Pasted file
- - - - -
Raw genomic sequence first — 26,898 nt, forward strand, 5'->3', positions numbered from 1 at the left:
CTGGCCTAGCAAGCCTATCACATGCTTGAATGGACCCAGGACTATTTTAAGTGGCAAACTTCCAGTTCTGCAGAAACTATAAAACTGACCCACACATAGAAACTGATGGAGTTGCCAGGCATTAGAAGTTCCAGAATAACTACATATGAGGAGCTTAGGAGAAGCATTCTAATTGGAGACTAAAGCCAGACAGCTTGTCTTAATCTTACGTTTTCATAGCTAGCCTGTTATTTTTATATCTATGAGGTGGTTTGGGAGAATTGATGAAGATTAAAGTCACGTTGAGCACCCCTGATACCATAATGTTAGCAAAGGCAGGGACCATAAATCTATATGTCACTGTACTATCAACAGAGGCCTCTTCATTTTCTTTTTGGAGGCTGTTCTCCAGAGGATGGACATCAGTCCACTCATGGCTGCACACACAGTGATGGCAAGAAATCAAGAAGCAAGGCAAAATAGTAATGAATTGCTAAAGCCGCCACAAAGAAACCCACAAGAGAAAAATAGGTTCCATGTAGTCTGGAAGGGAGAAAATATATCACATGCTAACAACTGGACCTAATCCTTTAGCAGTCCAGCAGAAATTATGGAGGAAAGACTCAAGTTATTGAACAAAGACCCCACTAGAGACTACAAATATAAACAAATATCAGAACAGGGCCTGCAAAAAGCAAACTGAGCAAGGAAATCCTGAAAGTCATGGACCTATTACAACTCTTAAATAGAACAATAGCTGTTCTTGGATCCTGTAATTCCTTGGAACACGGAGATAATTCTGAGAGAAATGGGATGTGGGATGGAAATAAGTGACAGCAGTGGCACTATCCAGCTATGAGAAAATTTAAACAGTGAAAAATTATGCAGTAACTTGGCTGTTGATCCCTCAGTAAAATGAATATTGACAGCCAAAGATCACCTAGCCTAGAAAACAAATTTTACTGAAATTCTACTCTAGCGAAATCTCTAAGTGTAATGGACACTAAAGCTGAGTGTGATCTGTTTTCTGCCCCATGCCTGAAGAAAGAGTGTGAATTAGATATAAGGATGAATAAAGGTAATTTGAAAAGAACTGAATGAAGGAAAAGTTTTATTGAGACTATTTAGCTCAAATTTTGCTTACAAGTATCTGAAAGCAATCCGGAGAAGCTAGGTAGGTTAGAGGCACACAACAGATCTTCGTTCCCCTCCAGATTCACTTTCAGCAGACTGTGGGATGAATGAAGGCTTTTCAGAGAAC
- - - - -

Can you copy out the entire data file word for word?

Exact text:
Raw genomic sequence first — 26,898 nt, forward strand, 5'->3', positions numbered from 1 at the left:
CTGGCCTAGCAAGCCTATCACATGCTTGAATGGACCCAGGACTATTTTAAGTGGCAAACTTCCAGTTCTGCAGAAACTATAAAACTGACCCACACATAGAAACTGATGGAGTTGCCAGGCATTAGAAGTTCCAGAATAACTACATATGAGGAGCTTAGGAGAAGCATTCTAATTGGAGACTAAAGCCAGACAGCTTGTCTTAATCTTACGTTTTCATAGCTAGCCTGTTATTTTTATATCTATGAGGTGGTTTGGGAGAATTGATGAAGATTAAAGTCACGTTGAGCACCCCTGATACCATAATGTTAGCAAAGGCAGGGACCATAAATCTATATGTCACTGTACTATCAACAGAGGCCTCTTCATTTTCTTTTTGGAGGCTGTTCTCCAGAGGATGGACATCAGTCCACTCATGGCTGCACACACAGTGATGGCAAGAAATCAAGAAGCAAGGCAAAATAGTAATGAATTGCTAAAGCCGCCACAAAGAAACCCACAAGAGAAAAATAGGTTCCATGTAGTCTGGAAGGGAGAAAATATATCACATGCTAACAACTGGACCTAATCCTTTAGCAGTCCAGCAGAAATTATGGAGGAAAGACTCAAGTTATTGAACAAAGACCCCACTAGAGACTACAAATATAAACAAATATCAGAACAGGGCCTGCAAAAAGCAAACTGAGCAAGGAAATCCTGAAAGTCATGGACCTATTACAACTCTTAAATAGAACAATAGCTGTTCTTGGATCCTGTAATTCCTTGGAACACGGAGATAATTCTGAGAGAAATGGGATGTGGGATGGAAATAAGTGACAGCAGTGGCACTATCCAGCTATGAGAAAATTTAAACAGTGAAAAATTATGCAGTAACTTGGCTGTTGATCCCTCAGTAAAATGAATATTGACAGCCAAAGATCACCTAGCCTAGAAAACAAATTTTACTGAAATTCTACTCTAGCGAAATCTCTAAGTGTAATGGACACTAAAGCTGAGTGTGATCTGTTTTCTGCCCCATGCCTGAAGAAAGAGTGTGAATTAGATATAAGGATGAATAAAGGTAATTTGAAAAGAACTGAATGAAGGAAAAGTTTTATTGAGACTATTTAGCTCAAATTTTGCTTACAAGTATCTGAAAGCAATCCGGAGAAGCTAGGTAGGTTAGAGGCACACAACAGATCTTCGTTCCCCTCCAGATTCACTTTCAGCAGACTGTGGGATGAATGAAGGCTTTTCAGAGAAC